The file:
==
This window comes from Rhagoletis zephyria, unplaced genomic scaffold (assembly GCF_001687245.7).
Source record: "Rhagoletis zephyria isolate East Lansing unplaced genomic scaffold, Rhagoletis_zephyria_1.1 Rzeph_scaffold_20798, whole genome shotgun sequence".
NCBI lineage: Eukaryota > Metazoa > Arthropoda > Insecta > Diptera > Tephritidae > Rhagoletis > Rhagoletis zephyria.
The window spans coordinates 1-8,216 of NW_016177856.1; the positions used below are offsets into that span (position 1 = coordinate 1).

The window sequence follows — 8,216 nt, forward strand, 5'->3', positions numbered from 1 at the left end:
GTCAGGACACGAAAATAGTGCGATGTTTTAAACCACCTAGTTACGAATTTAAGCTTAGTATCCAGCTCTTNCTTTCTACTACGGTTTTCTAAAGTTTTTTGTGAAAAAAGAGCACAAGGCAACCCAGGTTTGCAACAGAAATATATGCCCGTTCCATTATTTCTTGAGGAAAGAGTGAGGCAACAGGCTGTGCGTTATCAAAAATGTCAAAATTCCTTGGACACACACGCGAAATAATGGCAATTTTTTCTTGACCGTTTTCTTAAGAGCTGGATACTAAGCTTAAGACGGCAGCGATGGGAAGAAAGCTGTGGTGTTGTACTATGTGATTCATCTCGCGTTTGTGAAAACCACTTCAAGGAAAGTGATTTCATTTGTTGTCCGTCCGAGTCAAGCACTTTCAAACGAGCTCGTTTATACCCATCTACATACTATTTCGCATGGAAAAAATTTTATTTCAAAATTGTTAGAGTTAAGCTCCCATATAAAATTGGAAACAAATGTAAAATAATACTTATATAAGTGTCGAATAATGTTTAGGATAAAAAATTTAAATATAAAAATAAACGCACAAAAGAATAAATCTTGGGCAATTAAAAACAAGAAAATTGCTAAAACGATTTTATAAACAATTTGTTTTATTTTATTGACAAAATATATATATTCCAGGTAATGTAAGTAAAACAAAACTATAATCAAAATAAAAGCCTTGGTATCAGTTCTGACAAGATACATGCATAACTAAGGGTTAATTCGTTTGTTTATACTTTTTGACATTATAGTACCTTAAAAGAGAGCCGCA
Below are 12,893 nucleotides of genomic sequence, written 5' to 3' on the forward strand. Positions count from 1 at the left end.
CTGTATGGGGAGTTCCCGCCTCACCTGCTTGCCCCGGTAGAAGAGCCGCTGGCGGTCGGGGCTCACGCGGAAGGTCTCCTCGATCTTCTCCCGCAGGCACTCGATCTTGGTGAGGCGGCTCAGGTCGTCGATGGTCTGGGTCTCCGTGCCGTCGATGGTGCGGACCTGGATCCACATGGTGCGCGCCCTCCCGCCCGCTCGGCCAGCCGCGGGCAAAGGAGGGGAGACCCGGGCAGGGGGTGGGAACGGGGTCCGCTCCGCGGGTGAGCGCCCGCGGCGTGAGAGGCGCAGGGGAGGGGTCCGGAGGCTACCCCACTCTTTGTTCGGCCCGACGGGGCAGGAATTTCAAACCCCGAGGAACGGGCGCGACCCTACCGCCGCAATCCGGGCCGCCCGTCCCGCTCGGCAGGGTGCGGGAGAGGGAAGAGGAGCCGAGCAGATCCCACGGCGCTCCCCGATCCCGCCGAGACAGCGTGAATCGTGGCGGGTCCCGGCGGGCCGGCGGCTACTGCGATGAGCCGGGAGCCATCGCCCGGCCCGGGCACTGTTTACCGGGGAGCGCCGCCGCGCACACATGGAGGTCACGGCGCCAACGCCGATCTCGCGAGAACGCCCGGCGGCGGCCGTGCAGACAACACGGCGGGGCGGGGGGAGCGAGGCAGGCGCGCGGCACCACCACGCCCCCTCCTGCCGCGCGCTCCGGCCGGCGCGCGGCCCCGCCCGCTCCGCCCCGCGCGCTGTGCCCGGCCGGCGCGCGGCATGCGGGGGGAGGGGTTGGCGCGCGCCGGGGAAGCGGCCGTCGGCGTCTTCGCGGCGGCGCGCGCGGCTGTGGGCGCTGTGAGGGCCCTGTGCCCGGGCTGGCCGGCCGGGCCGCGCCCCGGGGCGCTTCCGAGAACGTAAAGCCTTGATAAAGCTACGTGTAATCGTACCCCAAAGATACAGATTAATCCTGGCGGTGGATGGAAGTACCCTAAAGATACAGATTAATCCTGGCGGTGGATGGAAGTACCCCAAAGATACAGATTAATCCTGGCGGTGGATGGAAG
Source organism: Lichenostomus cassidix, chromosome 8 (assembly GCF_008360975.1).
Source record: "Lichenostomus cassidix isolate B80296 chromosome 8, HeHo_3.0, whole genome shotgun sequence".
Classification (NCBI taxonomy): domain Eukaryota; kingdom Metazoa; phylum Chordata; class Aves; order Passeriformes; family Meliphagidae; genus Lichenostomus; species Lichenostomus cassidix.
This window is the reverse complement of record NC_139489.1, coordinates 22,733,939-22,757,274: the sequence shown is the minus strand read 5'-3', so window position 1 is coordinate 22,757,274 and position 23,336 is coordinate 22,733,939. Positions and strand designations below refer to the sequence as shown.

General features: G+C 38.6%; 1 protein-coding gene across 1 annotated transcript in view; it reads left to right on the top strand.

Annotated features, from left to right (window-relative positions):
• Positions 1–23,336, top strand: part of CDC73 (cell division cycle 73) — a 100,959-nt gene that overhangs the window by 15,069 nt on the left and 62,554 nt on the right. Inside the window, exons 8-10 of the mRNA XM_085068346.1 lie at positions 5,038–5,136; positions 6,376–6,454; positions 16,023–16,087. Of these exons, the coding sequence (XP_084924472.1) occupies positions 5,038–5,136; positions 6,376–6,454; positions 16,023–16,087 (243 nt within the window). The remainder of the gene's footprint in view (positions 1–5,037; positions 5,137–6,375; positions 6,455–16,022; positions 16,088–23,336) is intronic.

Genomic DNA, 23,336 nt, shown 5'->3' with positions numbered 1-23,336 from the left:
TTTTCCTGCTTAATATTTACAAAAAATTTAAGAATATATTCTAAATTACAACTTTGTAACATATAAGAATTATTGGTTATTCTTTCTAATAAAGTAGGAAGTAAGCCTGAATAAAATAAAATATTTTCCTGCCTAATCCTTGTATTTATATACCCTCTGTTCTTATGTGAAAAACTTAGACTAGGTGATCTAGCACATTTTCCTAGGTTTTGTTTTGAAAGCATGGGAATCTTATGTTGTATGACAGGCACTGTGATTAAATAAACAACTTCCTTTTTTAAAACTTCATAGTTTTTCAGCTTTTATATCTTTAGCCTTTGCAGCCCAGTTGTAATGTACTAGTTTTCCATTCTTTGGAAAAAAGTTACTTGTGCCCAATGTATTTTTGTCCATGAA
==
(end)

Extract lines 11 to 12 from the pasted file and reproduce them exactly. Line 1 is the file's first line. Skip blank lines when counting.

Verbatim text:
Classification (NCBI taxonomy): domain Eukaryota; kingdom Metazoa; phylum Chordata; class Aves; order Passeriformes; family Meliphagidae; genus Lichenostomus; species Lichenostomus cassidix.
This window is the reverse complement of record NC_139489.1, coordinates 22,733,939-22,757,274: the sequence shown is the minus strand read 5'-3', so window position 1 is coordinate 22,757,274 and position 23,336 is coordinate 22,733,939. Positions and strand designations below refer to the sequence as shown.